Comedo

From Wikipedia, the free encyclopedia
  (Redirected from Blackhead)
Jump to: navigation, search
"Blackhead" redirects here. For other uses, see Blackhead (disambiguation).
Blackhead
Classification and external resources
Blackheads.JPG
Black heads as they appear on the nose
ICD-9 706.1

A comedo is a clogged hair follicle (pore) in the skin.[1] Keratin (skin debris) combines with oil to block the follicle.[2] A comedo can be open (blackhead) or closed by skin (whitehead), and occur with or without acne.[2] The word comedo comes from Latin to suggest the worm-like look of a blackhead that has been secreted.[3] The plural of comedo is comedones.[3]

The chronic inflammatory condition that usually includes both comedones and inflamed papules and pustules (pimples) is called acne.[2][4] Infection causes inflammation and the development of pus.[1] Whether or not a skin condition classifies as acne depends on the amount of comedones and infection.[4] Comedones should not be confused with sebaceous filaments.

Comedo-type ductal carcinoma in situ (DCIS) is not related to the skin conditions discussed here. DCIS is a non-invasive form of breast cancer, but comedo-type DCIS may be more aggressive and so may be more likely to become invasive.[5]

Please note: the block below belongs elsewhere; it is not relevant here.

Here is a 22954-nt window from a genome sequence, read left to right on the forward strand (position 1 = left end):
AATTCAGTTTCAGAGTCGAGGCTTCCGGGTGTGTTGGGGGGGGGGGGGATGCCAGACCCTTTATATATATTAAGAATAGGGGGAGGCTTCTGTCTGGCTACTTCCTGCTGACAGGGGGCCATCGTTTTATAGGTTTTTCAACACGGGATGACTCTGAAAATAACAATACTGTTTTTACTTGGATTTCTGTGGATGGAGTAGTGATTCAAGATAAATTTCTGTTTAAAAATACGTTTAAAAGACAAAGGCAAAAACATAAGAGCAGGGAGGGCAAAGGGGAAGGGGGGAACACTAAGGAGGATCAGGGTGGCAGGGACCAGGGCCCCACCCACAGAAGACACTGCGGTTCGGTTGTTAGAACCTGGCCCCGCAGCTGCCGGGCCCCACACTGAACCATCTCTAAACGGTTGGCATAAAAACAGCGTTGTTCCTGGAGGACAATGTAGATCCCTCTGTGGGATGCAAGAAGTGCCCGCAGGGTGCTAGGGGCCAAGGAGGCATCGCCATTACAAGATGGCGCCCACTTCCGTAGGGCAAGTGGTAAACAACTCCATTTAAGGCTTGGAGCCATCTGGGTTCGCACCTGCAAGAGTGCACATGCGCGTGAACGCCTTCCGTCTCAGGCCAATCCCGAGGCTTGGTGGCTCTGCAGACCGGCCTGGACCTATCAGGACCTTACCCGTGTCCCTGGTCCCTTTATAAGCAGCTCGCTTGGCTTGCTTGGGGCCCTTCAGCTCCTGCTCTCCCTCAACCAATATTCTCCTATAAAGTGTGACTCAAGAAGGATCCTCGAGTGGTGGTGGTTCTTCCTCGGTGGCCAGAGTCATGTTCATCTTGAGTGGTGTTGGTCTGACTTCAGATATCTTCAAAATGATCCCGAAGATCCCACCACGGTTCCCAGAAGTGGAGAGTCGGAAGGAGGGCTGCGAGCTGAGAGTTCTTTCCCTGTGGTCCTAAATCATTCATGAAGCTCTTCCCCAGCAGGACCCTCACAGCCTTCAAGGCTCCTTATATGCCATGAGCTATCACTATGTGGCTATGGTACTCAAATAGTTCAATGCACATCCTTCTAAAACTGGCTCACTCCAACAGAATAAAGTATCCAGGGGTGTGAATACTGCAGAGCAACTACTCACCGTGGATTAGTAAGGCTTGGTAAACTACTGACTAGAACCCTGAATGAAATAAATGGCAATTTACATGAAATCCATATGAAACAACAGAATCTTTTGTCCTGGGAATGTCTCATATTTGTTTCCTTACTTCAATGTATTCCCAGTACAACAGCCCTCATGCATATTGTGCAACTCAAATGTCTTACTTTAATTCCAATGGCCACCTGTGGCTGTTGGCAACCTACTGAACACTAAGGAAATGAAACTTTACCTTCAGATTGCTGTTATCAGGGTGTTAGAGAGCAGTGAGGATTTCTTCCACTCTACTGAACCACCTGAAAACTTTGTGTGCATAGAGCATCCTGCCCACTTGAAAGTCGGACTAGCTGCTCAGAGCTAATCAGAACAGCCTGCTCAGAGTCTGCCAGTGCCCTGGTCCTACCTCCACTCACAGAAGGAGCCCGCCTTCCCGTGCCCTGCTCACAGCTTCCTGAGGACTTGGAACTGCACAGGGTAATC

Causes[edit]

Oil production in the sebaceous glands increases during puberty, causing comedones and acne to be common in teenagers.[2][4] Acne is also found pre-menstrually and in women with polycystic ovarian syndrome.[2] Smoking may worsen acne.[2]

Oxidation rather than poor hygiene or dirt causes blackheads to be black.[1] Washing or scrubbing the skin too much could make it worse, by irritating the skin.[1] Touching and picking at comedones might cause irritation and spread infection.[1] It is not clear what effect shaving has on the development of comedones or acne.[1]

Some, but not all, skin products might increase comedones by blocking pores,[1] and greasy hair products (like pomades) can worsen acne.[2] Skin products that claim to not clog pores may be labeled noncomedogenic or non-acnegenic.[6] Make-up and skin products that are oil-free and water-based may be less likely to cause acne.[6] It is not known whether dietary factors or sun exposure make comedones better, worse or have no effect.[2]